Members of the private Facebook group Southlake Conservative Values recently targeted substitute teacher Stephanie Williams. Courtesy of Facebook

An early morning call unsettled what was supposed to be an enjoyable day of substitute teaching in the Carroll school district. As Stephanie Williams prepared to teach at one of Southlake’s public schools, a friend notified her that a private Facebook group, Southlake Conservative Values, had posted information about Williams’ classroom assignment that day — information that the public should not have had access to. 

“Stephanie Williams is substitute teaching at Dawson Middle School,” the private Facebook group post reads. “If your child is in that class, you might want to contact the school to let them know she is not allowed to be around your child. She has proven herself to be quite unstable.”

The message included an allegation that Williams used her car to block a student driver in a school parking lot, something that Williams described as baseless. She believes the incident refers to her husband recently and briefly parking his car near a trailer that was illegally parked.

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One parent replied that he instructed his child to record Williams, who unsuccessfully ran for one of seven Carroll school board seats last fall. Her campaign pushed back on Christian nationalists who continue to hold sway over Southlake school board dealings and Southlake politics in general. Williams and her supporters allege that right-wing extremists in the tony suburb aim to defund public schools and to divert those taxpayer dollars to private Christian schools using vouchers. 

“Monday evening, I sent an email to district leadership and shared the screenshots and my concern about my personal sub schedule being shared,” Williams told me. “I spoke with the teacher for whom I subbed. She was concerned that the information had been shared.”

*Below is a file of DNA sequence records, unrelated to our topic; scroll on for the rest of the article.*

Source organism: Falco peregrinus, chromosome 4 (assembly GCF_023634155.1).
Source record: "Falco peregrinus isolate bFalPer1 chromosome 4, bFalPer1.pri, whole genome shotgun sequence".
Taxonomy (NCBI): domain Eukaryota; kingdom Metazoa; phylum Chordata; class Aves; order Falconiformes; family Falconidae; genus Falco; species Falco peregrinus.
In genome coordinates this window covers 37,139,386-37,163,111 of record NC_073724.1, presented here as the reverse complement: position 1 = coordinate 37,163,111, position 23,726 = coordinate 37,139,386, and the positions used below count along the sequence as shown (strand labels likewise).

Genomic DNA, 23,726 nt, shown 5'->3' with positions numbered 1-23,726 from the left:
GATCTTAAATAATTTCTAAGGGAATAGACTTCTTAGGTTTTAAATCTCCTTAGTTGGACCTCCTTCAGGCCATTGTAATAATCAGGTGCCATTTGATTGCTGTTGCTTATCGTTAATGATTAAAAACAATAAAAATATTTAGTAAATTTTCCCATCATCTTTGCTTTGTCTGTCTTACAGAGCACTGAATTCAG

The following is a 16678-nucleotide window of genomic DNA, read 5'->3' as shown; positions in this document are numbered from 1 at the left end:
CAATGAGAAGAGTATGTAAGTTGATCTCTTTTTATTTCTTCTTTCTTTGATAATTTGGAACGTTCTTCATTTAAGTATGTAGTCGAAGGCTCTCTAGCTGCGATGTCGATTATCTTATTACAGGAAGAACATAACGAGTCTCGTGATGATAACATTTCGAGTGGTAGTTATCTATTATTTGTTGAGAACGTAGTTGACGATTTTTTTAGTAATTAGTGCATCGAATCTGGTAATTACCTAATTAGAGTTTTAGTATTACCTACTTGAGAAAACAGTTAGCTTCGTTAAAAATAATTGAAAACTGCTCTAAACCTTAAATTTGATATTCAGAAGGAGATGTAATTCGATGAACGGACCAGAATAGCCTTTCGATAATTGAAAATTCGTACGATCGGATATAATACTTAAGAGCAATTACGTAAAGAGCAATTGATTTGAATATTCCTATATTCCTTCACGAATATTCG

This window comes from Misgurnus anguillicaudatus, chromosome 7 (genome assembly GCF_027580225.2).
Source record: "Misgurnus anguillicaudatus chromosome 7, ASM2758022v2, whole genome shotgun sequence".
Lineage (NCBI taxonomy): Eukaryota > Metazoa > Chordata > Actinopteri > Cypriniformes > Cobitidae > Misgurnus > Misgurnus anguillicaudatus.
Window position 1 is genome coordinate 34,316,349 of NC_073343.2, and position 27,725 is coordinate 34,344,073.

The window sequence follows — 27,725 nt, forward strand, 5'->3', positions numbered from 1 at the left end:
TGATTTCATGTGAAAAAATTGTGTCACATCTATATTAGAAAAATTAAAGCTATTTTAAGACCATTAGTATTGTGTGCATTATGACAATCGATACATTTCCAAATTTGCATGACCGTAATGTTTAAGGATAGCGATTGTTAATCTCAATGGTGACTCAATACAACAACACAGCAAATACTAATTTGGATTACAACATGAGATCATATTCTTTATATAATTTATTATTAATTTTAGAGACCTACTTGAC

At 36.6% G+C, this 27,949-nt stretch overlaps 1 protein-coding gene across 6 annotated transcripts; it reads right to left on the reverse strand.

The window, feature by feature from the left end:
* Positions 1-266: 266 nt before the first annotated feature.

No one from the school district responded, Williams added. I reached out to the school district for comment but did not hear back. 

In November, the U.S. Department of Education’s civil rights enforcement arm launched an investigation into the Carroll school district. The investigation is a federal response to allegations that three students were bullied because of their race and sexual orientation. Southlake’s public schools have a long and documented history of condoning racist behavior by students, parents, and faculty. 

In 2020, when some parents and school leaders tried to pass the Cultural Competency Action Plan, which was basically a roadmap to addressing lingering racism issues in the school district, a wealthy contingent of white parents formed a PAC, Southlake Families, that funded a misinformation campaign that portrayed the proposed racial equity policy as a Marxist ploy to spread white guilt in the upscale suburb. Southlake Families funds subsequently floated the campaigns of three Carroll school board members who are ideologically aligned with right-wing rhetoric that seeks to portray anti-racism policies as anti-white. 

Williams said she will run again for the school board’s Place 7 seat on Sat, May 7, as part of an election that will also fill Place 6. Southlake Families-backed candidates are also running for those seats. 

Williams said many in her community were disappointed by the Republican primary win by Tim O’Hare, the Southlaker who claims to have founded Southlake Families in 2020 even though Secretary of State documents show the PAC was founded several years ago by Leigh Wambsganss, who was heading an effort to keep liquor stores out of Southlake at the time. O’Hare, who based his campaign on lies about opponent Betsy Price, will run against Democrat Deborah Peoples for county judge in November’s midterms. 

Williams said many Southlake parents remain naive about the damage that O’Hare’s supporters cause for the school district. 

“They are doing harm to our district, and, most importantly, they are doing harm to our kids,” she said.